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All about: rabies vaccine, human diploid cell

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Generic Name: rabies vaccine, human diploid cell (RAY beez vax EEN, HYOO man DY ploid sel)
Brand Names: Imovax Rabies

What is rabies vaccine?

Rabies is a serious disease caused by a virus. Rabies is mainly a disease of animals. Humans get rabies when they are bitten by an infected animal. There may be no symptoms at first, but weeks or even years after a bite from an infected animal, rabies can cause pain, fatigue, headaches, irritability, fever, seizures, hallucinations, and paralysis. Rabies can be fatal.

Rabies human diploid cell vaccine is used to prevent rabies in people who have been bitten by an animal or otherwise exposed to the rabies virus.

What is the most important information I should know about rabies vaccine?

Keep track of any and all side effects you have after receiving this vaccine. When you receive another vaccine in the future, you will need to tell the doctor if the first shot caused any side effects. Getting rabies disease is much more dangerous to your health than receiving this vaccine. However, like any medicine, this vaccine can cause side effects. The risk of serious side effects is extremely low.

You can still receive a rabies vaccine if you have a cold or other minor illness. If you have a more severe illness with a fever, wait until you recover before receiving this vaccine. However, if you have been bitten by an infected animal or otherwise exposed to the rabies virus, you should receive the rabies vaccine regardless of having another illness.

What should I discuss with my healthcare provider before receiving rabies vaccine?

Do not receive this vaccine if you have ever had an allergic reaction to a rabies vaccine.

You are more likely to be exposed to the rabies virus if you are a veterinarian, animal handler, rabies laboratory worker, or may otherwise come into contact with animals that could possibly carry the virus (including cats, dogs, foxes, skunks, raccoons, bobcats, coyotes, and bats). Travel to certain countries may also increase your risk of exposure to rabies.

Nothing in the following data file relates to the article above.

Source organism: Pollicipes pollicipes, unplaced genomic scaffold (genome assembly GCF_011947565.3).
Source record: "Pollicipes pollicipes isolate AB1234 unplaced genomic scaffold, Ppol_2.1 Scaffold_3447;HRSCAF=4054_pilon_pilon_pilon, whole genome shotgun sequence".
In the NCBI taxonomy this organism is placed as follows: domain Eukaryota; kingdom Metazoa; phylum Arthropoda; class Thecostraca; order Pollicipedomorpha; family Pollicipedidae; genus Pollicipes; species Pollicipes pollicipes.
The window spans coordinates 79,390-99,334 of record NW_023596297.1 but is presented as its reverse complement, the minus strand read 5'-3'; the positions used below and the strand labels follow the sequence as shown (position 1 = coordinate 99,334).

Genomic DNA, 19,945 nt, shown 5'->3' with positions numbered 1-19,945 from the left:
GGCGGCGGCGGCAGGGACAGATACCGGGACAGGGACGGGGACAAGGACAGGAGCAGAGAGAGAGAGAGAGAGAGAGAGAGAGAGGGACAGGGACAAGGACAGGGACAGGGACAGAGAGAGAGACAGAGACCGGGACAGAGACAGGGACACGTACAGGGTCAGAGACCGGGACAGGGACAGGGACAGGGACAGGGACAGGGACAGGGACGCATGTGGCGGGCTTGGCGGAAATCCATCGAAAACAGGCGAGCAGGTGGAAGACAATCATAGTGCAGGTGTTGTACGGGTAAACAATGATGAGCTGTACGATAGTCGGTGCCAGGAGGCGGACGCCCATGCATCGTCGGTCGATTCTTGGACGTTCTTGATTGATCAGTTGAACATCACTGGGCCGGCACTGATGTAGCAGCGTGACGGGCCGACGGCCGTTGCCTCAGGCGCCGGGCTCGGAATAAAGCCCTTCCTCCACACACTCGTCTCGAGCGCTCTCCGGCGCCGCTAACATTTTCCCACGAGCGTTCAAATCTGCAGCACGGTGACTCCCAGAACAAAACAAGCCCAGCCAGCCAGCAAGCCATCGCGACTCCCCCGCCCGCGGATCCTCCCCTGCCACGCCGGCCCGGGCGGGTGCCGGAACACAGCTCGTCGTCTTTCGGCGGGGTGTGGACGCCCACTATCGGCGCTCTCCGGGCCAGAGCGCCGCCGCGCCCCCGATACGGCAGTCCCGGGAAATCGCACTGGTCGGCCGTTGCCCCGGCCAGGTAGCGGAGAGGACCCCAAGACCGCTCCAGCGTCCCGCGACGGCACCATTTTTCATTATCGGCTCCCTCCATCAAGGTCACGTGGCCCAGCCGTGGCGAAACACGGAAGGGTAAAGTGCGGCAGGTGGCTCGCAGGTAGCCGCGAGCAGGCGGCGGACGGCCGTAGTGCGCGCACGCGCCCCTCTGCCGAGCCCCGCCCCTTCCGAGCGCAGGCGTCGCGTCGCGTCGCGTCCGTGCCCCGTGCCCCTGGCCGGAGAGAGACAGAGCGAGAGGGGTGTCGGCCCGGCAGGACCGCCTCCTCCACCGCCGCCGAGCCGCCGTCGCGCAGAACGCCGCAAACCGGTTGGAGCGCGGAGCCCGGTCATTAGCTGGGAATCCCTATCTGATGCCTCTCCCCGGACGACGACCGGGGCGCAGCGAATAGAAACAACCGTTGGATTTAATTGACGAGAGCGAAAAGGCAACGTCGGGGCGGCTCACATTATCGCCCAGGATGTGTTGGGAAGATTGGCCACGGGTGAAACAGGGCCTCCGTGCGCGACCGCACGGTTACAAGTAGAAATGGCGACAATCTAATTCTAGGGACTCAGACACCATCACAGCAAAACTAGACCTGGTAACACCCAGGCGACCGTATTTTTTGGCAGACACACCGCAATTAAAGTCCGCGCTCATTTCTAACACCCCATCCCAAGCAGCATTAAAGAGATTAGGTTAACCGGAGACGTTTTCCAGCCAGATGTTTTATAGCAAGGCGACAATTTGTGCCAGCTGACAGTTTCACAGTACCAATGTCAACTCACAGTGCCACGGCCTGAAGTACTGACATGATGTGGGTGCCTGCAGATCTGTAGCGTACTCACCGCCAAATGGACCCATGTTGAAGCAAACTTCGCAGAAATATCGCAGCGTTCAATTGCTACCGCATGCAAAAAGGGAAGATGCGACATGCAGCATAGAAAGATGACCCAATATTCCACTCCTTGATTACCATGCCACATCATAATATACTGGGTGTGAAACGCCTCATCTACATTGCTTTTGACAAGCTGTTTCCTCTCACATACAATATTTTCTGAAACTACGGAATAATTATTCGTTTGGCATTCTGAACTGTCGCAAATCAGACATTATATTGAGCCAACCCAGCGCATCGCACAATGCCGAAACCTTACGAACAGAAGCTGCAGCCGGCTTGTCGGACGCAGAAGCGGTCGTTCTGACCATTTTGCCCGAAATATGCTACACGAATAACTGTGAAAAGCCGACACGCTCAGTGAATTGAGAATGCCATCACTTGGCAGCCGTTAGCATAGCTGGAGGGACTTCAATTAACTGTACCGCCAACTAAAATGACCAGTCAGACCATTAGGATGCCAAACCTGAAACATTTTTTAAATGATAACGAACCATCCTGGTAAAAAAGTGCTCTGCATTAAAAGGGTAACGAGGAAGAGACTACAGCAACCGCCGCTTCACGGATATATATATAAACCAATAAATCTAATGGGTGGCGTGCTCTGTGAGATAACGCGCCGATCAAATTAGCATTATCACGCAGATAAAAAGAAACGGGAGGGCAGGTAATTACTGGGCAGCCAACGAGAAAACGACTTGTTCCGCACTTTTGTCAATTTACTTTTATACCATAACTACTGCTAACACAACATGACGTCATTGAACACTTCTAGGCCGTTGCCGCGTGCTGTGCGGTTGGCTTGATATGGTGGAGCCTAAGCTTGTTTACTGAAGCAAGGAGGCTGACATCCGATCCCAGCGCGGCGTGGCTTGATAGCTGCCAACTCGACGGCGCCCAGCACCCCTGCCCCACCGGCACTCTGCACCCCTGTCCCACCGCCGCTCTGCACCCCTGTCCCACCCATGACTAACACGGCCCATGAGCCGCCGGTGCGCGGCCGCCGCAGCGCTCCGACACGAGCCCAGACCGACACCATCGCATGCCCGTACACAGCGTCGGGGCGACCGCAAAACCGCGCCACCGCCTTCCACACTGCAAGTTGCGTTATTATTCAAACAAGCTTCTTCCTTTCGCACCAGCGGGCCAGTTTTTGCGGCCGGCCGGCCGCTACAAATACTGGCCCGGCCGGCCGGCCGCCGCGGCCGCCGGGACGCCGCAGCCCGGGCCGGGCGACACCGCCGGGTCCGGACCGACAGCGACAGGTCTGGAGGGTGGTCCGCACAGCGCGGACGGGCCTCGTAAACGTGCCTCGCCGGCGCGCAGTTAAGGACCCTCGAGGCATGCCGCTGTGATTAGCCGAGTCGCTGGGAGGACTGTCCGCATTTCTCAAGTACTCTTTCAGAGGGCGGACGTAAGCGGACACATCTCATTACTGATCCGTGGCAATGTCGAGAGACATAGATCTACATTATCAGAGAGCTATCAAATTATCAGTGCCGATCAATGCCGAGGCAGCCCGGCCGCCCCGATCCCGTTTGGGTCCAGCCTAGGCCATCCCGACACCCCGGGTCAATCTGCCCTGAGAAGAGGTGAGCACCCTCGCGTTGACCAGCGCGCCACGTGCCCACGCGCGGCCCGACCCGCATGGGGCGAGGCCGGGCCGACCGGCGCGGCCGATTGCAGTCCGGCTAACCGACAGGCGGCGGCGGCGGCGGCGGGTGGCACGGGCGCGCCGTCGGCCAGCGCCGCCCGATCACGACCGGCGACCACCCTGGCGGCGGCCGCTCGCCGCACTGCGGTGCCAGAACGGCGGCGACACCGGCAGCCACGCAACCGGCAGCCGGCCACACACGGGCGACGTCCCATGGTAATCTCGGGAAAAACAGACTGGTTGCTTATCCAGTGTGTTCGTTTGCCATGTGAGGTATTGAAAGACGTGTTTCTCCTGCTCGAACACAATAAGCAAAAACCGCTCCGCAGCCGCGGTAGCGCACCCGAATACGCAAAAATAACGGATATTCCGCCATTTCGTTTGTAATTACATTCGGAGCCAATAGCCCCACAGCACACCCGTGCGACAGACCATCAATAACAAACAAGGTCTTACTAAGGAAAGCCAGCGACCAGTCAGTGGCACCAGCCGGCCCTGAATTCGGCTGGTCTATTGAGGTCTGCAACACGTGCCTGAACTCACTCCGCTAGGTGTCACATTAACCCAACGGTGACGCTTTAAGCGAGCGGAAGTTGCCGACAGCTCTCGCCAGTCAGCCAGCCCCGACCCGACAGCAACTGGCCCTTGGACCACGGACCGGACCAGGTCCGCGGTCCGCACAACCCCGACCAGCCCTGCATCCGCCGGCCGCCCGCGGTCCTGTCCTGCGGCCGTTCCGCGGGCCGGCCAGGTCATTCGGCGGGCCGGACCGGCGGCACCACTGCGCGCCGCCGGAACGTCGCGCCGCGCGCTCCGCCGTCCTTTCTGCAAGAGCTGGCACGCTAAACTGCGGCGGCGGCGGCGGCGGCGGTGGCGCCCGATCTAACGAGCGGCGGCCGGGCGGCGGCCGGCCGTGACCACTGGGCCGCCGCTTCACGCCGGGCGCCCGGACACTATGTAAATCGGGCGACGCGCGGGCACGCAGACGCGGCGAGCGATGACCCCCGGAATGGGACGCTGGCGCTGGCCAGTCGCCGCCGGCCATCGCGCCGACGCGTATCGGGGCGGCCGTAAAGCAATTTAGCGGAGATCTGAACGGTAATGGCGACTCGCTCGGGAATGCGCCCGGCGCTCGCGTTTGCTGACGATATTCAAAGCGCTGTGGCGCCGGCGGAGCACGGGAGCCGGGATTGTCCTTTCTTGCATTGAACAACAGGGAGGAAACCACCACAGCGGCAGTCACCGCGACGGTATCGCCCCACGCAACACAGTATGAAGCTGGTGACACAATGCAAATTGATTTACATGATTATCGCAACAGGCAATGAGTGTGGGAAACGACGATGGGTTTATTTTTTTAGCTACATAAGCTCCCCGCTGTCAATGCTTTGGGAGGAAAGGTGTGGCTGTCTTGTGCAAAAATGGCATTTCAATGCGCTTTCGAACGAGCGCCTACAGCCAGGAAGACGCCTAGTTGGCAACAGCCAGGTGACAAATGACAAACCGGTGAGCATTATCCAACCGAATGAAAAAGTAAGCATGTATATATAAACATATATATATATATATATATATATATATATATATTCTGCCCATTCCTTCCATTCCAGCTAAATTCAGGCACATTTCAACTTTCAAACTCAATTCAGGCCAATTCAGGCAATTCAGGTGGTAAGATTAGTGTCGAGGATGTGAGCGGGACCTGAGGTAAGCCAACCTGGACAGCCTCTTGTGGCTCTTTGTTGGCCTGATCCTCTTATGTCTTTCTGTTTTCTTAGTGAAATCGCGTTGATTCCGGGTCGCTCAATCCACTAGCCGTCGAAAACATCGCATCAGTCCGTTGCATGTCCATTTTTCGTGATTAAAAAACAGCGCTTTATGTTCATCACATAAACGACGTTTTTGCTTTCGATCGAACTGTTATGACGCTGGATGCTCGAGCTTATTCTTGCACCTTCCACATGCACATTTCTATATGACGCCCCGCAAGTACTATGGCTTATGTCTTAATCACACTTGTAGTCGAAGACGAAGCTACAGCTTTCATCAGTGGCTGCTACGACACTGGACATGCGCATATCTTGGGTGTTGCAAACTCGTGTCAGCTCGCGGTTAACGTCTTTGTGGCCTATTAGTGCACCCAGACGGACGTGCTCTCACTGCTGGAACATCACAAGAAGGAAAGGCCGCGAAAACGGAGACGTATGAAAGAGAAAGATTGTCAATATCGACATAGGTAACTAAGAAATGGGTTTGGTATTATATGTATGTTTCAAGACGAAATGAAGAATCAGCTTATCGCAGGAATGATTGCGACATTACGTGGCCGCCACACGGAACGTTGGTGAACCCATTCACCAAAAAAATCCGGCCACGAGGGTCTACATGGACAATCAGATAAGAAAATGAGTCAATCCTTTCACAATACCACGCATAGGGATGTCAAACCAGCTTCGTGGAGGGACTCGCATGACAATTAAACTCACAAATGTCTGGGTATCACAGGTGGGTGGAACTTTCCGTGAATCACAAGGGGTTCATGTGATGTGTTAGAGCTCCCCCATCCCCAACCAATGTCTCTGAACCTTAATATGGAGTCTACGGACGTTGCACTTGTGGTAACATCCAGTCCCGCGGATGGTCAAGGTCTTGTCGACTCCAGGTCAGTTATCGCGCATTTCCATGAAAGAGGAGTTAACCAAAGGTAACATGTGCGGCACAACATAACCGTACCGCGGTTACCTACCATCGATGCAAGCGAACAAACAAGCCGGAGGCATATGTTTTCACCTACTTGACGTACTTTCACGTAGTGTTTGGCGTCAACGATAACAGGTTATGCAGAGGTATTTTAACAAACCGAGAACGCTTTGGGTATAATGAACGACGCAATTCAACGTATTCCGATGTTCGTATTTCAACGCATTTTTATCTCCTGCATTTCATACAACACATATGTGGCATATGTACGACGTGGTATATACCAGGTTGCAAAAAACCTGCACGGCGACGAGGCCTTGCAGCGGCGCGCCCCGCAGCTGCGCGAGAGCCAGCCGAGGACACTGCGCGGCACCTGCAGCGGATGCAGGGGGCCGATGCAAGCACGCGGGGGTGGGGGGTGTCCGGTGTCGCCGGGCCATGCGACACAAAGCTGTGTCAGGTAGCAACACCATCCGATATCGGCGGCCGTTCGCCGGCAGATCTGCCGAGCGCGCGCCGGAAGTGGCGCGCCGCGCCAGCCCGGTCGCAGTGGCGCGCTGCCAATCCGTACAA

Before receiving rabies vaccine, tell your doctor if you are allergic to any drugs, or if you have:

  • any type of infection or severe illness;

  • human immunodeficiency virus (HIV) infection;

  • a weak immune system caused by disease or by taking certain medicines or receiving cancer treatments; or

  • if you are taking medicine to treat or prevent malaria.

If you have any of these conditions, you may not be able to receive this vaccine.

You can still receive a rabies vaccine if you have a cold or other minor illness. If you have a more severe illness with a fever, wait until you recover before receiving this vaccine. However, if you have been bitten by an infected animal or otherwise exposed to the rabies virus, you should receive the rabies vaccine regardless of having another illness.

FDA pregnancy category C. This medication may be harmful to an unborn baby. Tell your doctor if you are pregnant or plan to become pregnant during treatment. It is not known whether rabies vaccine passes into breast milk or if it could harm a nursing baby. Do not use this medication without telling your doctor if you are breast-feeding a baby.

How is rabies vaccine given?

Rabies human diploid cell vaccine is given as an injection into a muscle. You will receive this injection in your doctor's office or other clinic setting. A doctor, nurse, or other healthcare provider will give you this injection.

For preventing rabies if you are at risk of exposure, you will need to receive a total of 3 injections. The second injection is usually given 7 days after the first, followed by a third injection 2 or 3 weeks later.

Depending on your risk of exposure to rabies, you may need to receive the rabies vaccine series every 2 years. If you work around live rabies virus, such as in a laboratory or a vaccine production area, you may need to receive a booster rabies vaccine every 6 months.

For treating rabies after you have been bitten or exposed, you will need to receive a total of 6 injections. The injections are usually given on Days 0, 3, 7, 14, 30, and 90. At the beginning of your treatment you may also receive a second injection with a rabies anti-serum or immune globulin (im-YOON GLOB-yoo-lin). This medicine is sometimes injected into or near the bite wound or injury where the rabies virus is likely to have entered your body.

Follow your doctor's instructions for your injection schedule.

What happens if I miss a dose?

Contact your doctor if you miss an appointment to receive your rabies vaccine.

What happens if I overdose?

An overdose of rabies vaccine is unlikely to occur.